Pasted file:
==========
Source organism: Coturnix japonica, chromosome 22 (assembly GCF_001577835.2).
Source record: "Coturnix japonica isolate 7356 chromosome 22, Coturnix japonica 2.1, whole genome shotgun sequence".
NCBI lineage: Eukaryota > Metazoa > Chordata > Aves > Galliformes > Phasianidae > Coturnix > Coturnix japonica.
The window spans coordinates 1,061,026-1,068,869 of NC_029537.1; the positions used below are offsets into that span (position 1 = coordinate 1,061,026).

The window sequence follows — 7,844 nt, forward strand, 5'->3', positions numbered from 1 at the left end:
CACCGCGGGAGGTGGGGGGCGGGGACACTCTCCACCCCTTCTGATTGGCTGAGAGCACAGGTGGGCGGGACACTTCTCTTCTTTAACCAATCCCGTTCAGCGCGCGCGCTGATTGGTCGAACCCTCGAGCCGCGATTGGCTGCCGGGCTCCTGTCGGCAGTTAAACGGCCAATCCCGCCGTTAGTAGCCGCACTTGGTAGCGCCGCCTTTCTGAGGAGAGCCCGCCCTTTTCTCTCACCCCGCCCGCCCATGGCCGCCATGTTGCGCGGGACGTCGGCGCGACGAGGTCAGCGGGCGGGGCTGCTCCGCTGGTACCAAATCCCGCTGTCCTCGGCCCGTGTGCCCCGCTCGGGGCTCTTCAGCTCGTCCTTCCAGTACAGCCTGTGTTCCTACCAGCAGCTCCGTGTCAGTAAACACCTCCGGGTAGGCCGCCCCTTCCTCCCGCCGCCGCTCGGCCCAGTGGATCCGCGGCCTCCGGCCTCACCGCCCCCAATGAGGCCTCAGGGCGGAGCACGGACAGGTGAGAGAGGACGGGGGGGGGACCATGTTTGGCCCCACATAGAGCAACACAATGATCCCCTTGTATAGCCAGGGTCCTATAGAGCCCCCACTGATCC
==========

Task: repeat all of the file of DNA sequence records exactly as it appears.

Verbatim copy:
Source organism: Coturnix japonica, chromosome 22 (assembly GCF_001577835.2).
Source record: "Coturnix japonica isolate 7356 chromosome 22, Coturnix japonica 2.1, whole genome shotgun sequence".
NCBI lineage: Eukaryota > Metazoa > Chordata > Aves > Galliformes > Phasianidae > Coturnix > Coturnix japonica.
The window spans coordinates 1,061,026-1,068,869 of NC_029537.1; the positions used below are offsets into that span (position 1 = coordinate 1,061,026).

The window sequence follows — 7,844 nt, forward strand, 5'->3', positions numbered from 1 at the left end:
CACCGCGGGAGGTGGGGGGCGGGGACACTCTCCACCCCTTCTGATTGGCTGAGAGCACAGGTGGGCGGGACACTTCTCTTCTTTAACCAATCCCGTTCAGCGCGCGCGCTGATTGGTCGAACCCTCGAGCCGCGATTGGCTGCCGGGCTCCTGTCGGCAGTTAAACGGCCAATCCCGCCGTTAGTAGCCGCACTTGGTAGCGCCGCCTTTCTGAGGAGAGCCCGCCCTTTTCTCTCACCCCGCCCGCCCATGGCCGCCATGTTGCGCGGGACGTCGGCGCGACGAGGTCAGCGGGCGGGGCTGCTCCGCTGGTACCAAATCCCGCTGTCCTCGGCCCGTGTGCCCCGCTCGGGGCTCTTCAGCTCGTCCTTCCAGTACAGCCTGTGTTCCTACCAGCAGCTCCGTGTCAGTAAACACCTCCGGGTAGGCCGCCCCTTCCTCCCGCCGCCGCTCGGCCCAGTGGATCCGCGGCCTCCGGCCTCACCGCCCCCAATGAGGCCTCAGGGCGGAGCACGGACAGGTGAGAGAGGACGGGGGGGGGACCATGTTTGGCCCCACATAGAGCAACACAATGATCCCCTTGTATAGCCAGGGTCCTATAGAGCCCCCACTGATCC